Japan Onsen Guides: Beppu Onsen Oita Prefecture
Beppu Onsen 別府温泉
by Johannes Schonherr
Beppu, picturesquely wedged between the mountains and the sea, is not only Japan's hot spring central but in fact, it has the world's second-largest number of hot springs - only Yellowstone Park can boast of more.
On most days of the year, you can see thick clouds of steam wafting out from the Kannawa and Horita neighborhoods. There, the springs are boiling and the steam comes out everywhere between the houses, even through the asphalt of some parking lots.
In the 5 years I've been living in Beppu now, I've tried a good number of the springs myself and I've also taken plenty of visiting friends to the baths. Now, where would I take you if I were to be your local guide?
First of all, I would recommend you a very traditional Onsen Ryokan to stay at. That would be the Yamada Besso, only a few minutes walk from Beppu Station and located in the old ryokan district. The Yamada was built in 1930 and it still looks exactly like an inn from that period - modern appliances aside. The 1930s were Beppu's golden age at that time international cruise ships called at the port and brought celebrities like Charlie Chaplin to town. The young lady of the house speaks good English - and she has taken up the habit of wearing a kimono. You couldn't find a more classic Beppu inn than this.
The Yamada has 3 hot springs on the premises, all free to use for staying guests. Two of them are inside the building. I would however recommend the outdoor one for a first taste of Beppu onsen. Protected from view by trees and wooden shades, this outdoor bath is a kazoku onsen, translating to family hot spring bath. At most public hot springs the baths for men and women are separated. Not so in a kazoku onsen. This, you can enjoy together with your wife, girlfriend or mixed bunch of friends.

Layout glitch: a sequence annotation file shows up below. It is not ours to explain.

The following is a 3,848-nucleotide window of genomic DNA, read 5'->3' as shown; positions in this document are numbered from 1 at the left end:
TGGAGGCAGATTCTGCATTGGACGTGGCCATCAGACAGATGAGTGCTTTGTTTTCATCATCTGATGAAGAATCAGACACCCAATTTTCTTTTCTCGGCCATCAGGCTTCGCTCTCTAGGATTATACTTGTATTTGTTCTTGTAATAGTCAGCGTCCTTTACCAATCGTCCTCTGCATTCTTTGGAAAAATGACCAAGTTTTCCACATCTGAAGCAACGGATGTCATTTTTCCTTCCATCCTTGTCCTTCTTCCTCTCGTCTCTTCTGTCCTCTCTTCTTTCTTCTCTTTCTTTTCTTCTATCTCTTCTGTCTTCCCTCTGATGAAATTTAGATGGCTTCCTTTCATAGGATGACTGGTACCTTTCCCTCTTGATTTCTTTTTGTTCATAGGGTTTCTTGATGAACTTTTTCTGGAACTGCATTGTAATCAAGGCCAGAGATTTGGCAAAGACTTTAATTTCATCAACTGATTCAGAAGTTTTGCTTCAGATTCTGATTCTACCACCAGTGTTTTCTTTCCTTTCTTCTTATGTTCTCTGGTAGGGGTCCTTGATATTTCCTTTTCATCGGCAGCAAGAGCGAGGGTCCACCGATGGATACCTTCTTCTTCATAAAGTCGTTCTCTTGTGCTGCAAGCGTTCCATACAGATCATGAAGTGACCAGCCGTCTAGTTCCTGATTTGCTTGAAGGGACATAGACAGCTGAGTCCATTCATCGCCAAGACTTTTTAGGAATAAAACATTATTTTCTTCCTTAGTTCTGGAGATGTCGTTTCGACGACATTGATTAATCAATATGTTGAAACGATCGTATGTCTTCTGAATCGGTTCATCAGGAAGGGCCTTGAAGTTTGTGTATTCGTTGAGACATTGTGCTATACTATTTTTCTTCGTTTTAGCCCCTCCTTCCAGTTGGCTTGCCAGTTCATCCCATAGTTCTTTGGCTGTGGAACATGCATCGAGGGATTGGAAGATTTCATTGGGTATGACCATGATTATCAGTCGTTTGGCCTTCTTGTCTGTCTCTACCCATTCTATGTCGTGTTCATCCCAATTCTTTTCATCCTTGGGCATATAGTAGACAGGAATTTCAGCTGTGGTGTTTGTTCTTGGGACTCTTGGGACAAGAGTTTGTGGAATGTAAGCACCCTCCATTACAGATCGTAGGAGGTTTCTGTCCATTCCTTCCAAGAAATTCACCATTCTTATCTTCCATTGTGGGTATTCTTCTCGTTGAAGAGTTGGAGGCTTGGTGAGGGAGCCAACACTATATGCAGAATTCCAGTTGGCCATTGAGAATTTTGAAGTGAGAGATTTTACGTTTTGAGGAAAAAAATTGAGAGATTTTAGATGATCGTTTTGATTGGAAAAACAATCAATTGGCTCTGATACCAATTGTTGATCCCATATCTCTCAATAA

Now, even while you will be a private party there, you've got to follow Japanese bathhouse rules. With means, you wash yourselves outside of the hot spring pool before you enter it. Make sure, no soap leaks into the pool! Then enjoy a relaxing time in the hot water. That's what a Japanese hot spring is all about after all - relaxing in a hot pool. Let the water slowly flush out the stress from your brain, flush out the aches from the muscles. Relax.
Enjoy the traditional Japanese breakfast of fish, rice and pickles at the Yamada and you are ready go exploring the vast variety of hot springs around town.
The bath that has always been the most popular among my friends is the Onsen Hoyo Land in the Myoban district. This is a doroyu, a strongly smelling mud bath. Also, it's a konyoku onsen, which means "mixed bathing". Men and women can enjoy the open-air hot mud pools together in the nude. Get covered with mud, relax and have a good time!
If you arrive in winter, it gets even better. There is nothing like a hot mud bath while refreshing flakes of snow are slowly coming down on your skin soaked in hot muddy water.
One of the stranger experiences you can have in Beppu is the sand bath. There are several but best is certainly the Beppu Beach Sand Bath. There, you buy your ticket and receive a yukata, the light bathhouse coat people wear in other Japanese cities only inside hotels but in Beppu also often on the street. Proceed to the showers, clean yourselves, don the yukata and walk outside to the hot sand spot right on the beach. There, friendly women will bury you in hot black sand. Only your head sticks out and yes, it really feels like being in a hot grave.
15 minutes is the max, any time longer might very well turn out to be too much. But the ladies will rescue just in time - and this is the best moment of the whole experience. Getting out of the steaming grave! Take a long shower to make sure you wash all that sand off your body - and you will feel re-born. Or, as some of my friends put it, like having survived a premature burial deep in a volcanic pit - which the sand bath arguably is. In any case, it's a memorable adventure.